This was my inquiry on Google. Which then changed to “history of playground surfacing.” I earnestly wanted to know how we went from the sand and grass of my childhood to rubber mats and engineered wood fiber. Was it really, as comments on the currently popular image below would have us conclude, that today’s schoolchildren and their parents are over-protective “snowflakes?”
school playground equipment in the year 1900 pic.twitter.com/yPj9YWHsLn
— Lost In History (@HistoryToLearn) November 6, 2017
Turns out, there’s quite a bit more to the issue than nostalgia for the good ol’ days of tough kids and tough love.
An element that especially caught my attention was accessibility. In 2000, the Americans with Disabilities Act was passed as a civil rights law to prevent disability discrimination. Sand and gravel do not allow wheelchair-bound children to access playground equipment. Suddenly, I find the nostalgia fading for times when public funds only served able-bodied kids.
The much more slippery slope here, of course, is safety. I know I look back at my playground-sand “rug burns” with some strange fondness, and I’m certainly the last to suggest that preventing all cuts, bumps, or bruises is of a higher priority than play and exploration (I tend to congratulate my kids on “battle scars” when they get hurt while playing).
But I see nothing wrong with taking measures to mitigate serious injuries, especially when they are brain-related. Consider these figures from the CDC:
- 200,000 children under age 14 visit hospital emergency rooms each year for playground-related injuries
- 20,000 of these children are treated for traumatic brain injuries each year
- The rate of hospital visits for traumatic brain injuries has recently increased significantly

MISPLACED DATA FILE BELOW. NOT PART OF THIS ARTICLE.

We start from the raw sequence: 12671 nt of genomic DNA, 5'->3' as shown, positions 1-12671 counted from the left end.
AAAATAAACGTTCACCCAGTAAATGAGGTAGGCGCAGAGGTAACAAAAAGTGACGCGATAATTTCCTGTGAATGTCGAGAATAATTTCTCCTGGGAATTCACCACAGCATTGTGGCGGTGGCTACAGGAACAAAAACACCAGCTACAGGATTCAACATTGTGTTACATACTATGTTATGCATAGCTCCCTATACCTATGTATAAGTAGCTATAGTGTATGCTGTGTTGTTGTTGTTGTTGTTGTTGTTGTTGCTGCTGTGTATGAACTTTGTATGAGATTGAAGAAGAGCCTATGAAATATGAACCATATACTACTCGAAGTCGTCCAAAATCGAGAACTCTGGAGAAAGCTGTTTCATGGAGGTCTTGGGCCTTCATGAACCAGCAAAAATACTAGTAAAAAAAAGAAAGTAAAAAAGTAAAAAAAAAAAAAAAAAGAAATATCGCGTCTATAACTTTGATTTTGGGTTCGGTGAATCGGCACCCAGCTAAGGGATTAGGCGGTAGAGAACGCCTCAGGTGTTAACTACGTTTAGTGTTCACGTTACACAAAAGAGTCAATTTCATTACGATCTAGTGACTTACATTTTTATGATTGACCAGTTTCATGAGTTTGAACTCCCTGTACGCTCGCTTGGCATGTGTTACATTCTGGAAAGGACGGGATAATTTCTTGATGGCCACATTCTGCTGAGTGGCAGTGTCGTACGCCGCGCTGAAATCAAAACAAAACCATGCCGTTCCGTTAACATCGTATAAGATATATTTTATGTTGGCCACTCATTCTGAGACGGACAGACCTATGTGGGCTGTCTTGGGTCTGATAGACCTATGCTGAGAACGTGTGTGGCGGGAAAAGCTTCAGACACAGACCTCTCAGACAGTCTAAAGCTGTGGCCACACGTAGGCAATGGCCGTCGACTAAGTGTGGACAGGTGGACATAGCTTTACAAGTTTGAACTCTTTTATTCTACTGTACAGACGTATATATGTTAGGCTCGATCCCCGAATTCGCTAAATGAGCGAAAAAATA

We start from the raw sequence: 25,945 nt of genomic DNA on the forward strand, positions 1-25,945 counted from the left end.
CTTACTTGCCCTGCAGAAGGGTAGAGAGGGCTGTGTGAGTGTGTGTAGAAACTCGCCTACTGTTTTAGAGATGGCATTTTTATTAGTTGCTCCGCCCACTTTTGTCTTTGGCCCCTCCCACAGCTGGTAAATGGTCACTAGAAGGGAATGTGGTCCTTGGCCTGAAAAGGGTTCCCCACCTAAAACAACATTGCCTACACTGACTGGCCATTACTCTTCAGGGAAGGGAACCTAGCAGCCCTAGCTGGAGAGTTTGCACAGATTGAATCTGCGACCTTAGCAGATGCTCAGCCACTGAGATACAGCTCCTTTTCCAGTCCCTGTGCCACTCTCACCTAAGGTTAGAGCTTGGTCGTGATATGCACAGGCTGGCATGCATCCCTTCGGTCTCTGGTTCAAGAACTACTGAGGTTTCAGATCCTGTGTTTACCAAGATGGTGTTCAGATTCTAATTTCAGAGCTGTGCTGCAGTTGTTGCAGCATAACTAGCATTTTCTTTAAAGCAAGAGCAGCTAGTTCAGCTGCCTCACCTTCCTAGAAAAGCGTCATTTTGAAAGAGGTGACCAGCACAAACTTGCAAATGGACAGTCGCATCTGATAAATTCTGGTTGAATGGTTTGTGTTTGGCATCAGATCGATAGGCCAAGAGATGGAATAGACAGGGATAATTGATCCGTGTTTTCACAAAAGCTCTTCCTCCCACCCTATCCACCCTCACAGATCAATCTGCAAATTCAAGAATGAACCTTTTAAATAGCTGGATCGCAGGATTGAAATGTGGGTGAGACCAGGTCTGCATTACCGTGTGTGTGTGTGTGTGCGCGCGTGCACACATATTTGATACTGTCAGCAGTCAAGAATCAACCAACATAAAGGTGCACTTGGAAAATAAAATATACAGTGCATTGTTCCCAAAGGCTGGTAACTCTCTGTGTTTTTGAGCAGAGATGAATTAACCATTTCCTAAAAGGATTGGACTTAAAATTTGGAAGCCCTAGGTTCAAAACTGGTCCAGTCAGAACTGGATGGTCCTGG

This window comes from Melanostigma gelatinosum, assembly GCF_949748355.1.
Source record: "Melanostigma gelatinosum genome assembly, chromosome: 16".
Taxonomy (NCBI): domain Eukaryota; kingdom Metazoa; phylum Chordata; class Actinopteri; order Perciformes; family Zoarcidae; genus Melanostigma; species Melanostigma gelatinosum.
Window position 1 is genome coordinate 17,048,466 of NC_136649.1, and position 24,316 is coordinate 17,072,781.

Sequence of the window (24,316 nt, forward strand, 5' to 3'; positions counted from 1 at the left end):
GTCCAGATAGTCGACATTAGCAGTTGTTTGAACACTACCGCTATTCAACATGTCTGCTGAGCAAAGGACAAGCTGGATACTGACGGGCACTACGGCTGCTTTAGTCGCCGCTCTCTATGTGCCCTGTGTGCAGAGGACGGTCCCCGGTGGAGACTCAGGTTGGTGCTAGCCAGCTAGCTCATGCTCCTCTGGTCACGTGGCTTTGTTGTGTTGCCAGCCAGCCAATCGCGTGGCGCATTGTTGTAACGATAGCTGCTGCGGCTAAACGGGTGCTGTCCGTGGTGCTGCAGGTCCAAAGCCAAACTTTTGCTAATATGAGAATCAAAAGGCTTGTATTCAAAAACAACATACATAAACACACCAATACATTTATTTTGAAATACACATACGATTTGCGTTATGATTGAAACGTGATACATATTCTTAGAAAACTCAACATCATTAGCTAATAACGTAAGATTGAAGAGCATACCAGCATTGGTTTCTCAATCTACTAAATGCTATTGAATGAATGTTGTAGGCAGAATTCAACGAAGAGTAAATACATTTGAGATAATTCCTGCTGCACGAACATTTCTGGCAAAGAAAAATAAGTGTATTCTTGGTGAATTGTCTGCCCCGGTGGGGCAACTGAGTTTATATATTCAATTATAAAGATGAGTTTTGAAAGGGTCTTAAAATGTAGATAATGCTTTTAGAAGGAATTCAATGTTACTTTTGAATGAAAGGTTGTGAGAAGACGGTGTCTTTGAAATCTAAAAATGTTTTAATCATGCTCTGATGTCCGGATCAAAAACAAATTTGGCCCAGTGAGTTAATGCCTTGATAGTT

While there are those that scoff at the fact that grass isn’t considered a safe playground surface, it’s important to remember that its “ability to absorb shock can be affected greatly by weather conditions and wear (via American Association of Orthopedics)–in other words, it becomes worn, compacted, and ultimately dangerous if you’re going to swing upside-down by your legs above it.
And again, it’s important to note that when we’re talking about brain injuries in children, it’s a serious conversation. According to the Brain Injury Association of America, “The assumption used to be a child with a brain injury would recover better than an adult because there was more “plasticity” in a younger brain. More recent research has shown that this is not the case. A brain injury actually has a more devastating impact on a child than an injury of the same severity has on a mature adult.”
Of course, all precautions can be taken to an extreme — when we put kids at greater risk for childhood obesity than brain injury because we’ve so associated so much fear with rigorous play, for example, we still put them in harm’s way.
But when we wonder why things have changed since our own childhoods, we should remain curious, careful not to let our reminiscence stray into assumption and generalization.
featured image: DeathToTheStockPhoto